A silver lining and a 21st Century paceman
Bowler of the day
In his pre-match press conference, Michael Vaughan was proud to stand up for the merits of England's attack. He conceded they may lack the brawn of their South African counterparts, but in terms of skill he was sure they'd prove a touch more troublesome than anticipated. His faith was justified in a single over on Friday evening, when Ryan Sidebottom swung the ball more prodigiously than any of the South Africans had managed in six sessions, but it wasn't just the pacemen to whom he had been referring. With his first ball after lunch, Monty Panesar succeeded where Paul Harris had palpably failed, and tweaked his delivery so sharply that Neil McKenzie was bowled around his legs from the acutest of angles. It was all the encouragement Panesar needed. Morne Morkel was done in by an equally prodigious ripper, and by the time England called for the new ball late in the day, Panesar had broken the innings with 4 for 73 in 25 overs.
Innings of the day
Ashwell Prince began his Test career as a dry and dogged survivor at the crease - gritty and unattractive, but unflinchingly determined, as if desperate to prove that the 25-over thrashes on which he grew up as a youngster in the Eastern Cape were not the sum total of his talents. He's long since established his value to the team, and today, he married the two sides of his game in a beautifully paced performance that respected the dominance that England had established, without surrendering to it in its entirety. On a day when Panesar ran rings around his team-mates, Prince alone found a means to combat his wiles, and in the space of three balls, unfurled two of the finest shots of the match - a powerful reverse-sweep that galloped at speed through third man, and a monstrous mow into the Mound Stand. His eighth Test century was richly deserved, even if the loose swipe that ended it was a shame after such application.
Catch(es) of the day
Fast bowlers are generally renowned for their ineptitude in the field - one only needs to recall the great West Indians of the 1980s and 1990s and their heavy-limbed pounding on the fine-leg boundary. But then there's James Anderson, a very 21st-Century paceman. There are no more committed fielders in England's team, and few more skilful either, as he demonstrated with a full-stretch dive to his left at mid-on to send AB de Villiers on his way for 42. Admittedly it was not the best-timed stroke that de Villiers produced all day, but just to show that Anderson is equally good off either foot, he later launched himself to his right as well, as Harris muffed an attempted drill through midwicket.
Unhappy return of the day
Trying to live up to past glories is never easy. When Michael Atherton returned to the Wanderers in Johannesburg, four years after his epic 185 not out, he was bowled second ball by a booming inswinger from Allan Donald, as England crashed to 2 for 4 and an ignominious defeat. Graeme Smith might reflect on his return to Lord's in a similar manner. Five years ago he was lord of all he surveyed, 259 runs in the bank and dominion established over each of England's cricketers. Today, he resumed South Africa's struggle for survival, still smarting from the failure of his bowlers to strike after being given first use of the conditions. Not entirely surprisingly, he was unable to re-establish his aura today. Anderson found a touch more bounce outside off, and Ian Bell claimed a lobbed catch in the gully.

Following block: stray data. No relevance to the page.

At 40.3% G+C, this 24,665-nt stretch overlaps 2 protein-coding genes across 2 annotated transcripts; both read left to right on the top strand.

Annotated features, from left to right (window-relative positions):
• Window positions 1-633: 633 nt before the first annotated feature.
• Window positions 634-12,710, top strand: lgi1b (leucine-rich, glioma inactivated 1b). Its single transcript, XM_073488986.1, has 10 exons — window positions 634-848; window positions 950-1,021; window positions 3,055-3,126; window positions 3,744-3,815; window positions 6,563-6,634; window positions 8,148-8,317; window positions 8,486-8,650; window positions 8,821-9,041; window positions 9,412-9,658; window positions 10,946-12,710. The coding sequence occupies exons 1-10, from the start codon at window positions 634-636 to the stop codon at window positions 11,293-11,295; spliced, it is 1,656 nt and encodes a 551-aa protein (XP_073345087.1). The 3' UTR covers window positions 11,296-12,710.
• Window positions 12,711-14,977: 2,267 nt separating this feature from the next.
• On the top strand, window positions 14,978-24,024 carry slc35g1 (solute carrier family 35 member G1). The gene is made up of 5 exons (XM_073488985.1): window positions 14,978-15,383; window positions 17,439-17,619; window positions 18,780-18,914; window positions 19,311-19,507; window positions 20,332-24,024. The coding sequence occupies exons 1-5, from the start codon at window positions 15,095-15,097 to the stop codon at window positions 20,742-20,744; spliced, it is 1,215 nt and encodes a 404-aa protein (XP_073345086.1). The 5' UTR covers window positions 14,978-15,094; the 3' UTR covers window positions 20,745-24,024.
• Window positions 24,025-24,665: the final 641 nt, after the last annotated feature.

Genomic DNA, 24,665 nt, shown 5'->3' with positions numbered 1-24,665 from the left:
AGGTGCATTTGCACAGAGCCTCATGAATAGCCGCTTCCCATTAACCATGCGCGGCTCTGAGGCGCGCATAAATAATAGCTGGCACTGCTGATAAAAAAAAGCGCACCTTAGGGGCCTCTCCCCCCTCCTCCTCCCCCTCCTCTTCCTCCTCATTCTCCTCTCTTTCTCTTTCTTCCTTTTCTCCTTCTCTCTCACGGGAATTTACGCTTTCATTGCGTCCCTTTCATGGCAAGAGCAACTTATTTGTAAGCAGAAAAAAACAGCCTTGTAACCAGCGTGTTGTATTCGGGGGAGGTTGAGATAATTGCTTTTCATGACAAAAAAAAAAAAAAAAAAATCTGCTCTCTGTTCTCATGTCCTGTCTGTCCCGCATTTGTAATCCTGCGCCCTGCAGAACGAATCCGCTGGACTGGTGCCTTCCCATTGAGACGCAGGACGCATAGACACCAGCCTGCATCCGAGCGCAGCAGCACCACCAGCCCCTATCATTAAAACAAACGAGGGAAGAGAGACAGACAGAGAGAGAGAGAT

Predictable failure of the day
Many great players have failed to leave their names on the dressing-room honours-boards at Lord's - Shane Warne and Brian Lara, to name but the most obvious examples. Few, however, have sunk without trace at the old ground. Spare a thought, therefore, for poor Jacques Kallis, who - a decade on from his maiden appearance in 1998 - has finally registered his first international runs on the hallowed turf. Admittedly this was only his third innings (he missed the 2003 victory because of the death of his father, but made a duck when he returned for the one-dayers) but it didn't exactly set his record straight either. He got off the mark with a streaky four through the gully, and had added only three more runs when Sidebottom speared one across his bows for Andrew Strauss to complete an excellent low catch at second slip.
Bowling change of the day
It wasn't a plan, but it might as well have been. With the light fading and South Africa's tenth-wicket pair at the crease, even Paul Collingwood was deemed too ferocious to be given an over. So Vaughan decided that the only man to turn to was that renowned former Natal offspinner, Kevin Pietersen. Dale Steyn had done his utmost to cling on for the cause, and had even partnered Prince for the final 23 runs of his century, but given the chance to wallop a few over the top, he couldn't resist temptation. Pietersen served up a gimme outside off, Steyn had a swipe, and Sidebottom completed a dolly of a catch at mid-off. Ten minutes later, and Pietersen was back in action again, opening the bowling against his former countrymen. The century was one thing, but surely even Pietersen never envisaged that.
Silver lining of the day
While the prospects of South Africa's cricketers shrivelled in the afternoon sunshine, the visiting journalists in the media centre could at least console themselves with the knowledge that they won't be over-burdened for navel-gazing copy tonight. Because, on the other side of the world, their World Cup-winning rugby players have guaranteed a monopoly of the sports pages by ending the All Blacks' record 30-match home winning streak, with a thrilling 30-28 victory at Carisbrook, "the House of Pain" in Dunedin.
Andrew Miller is UK editor of Cricinfo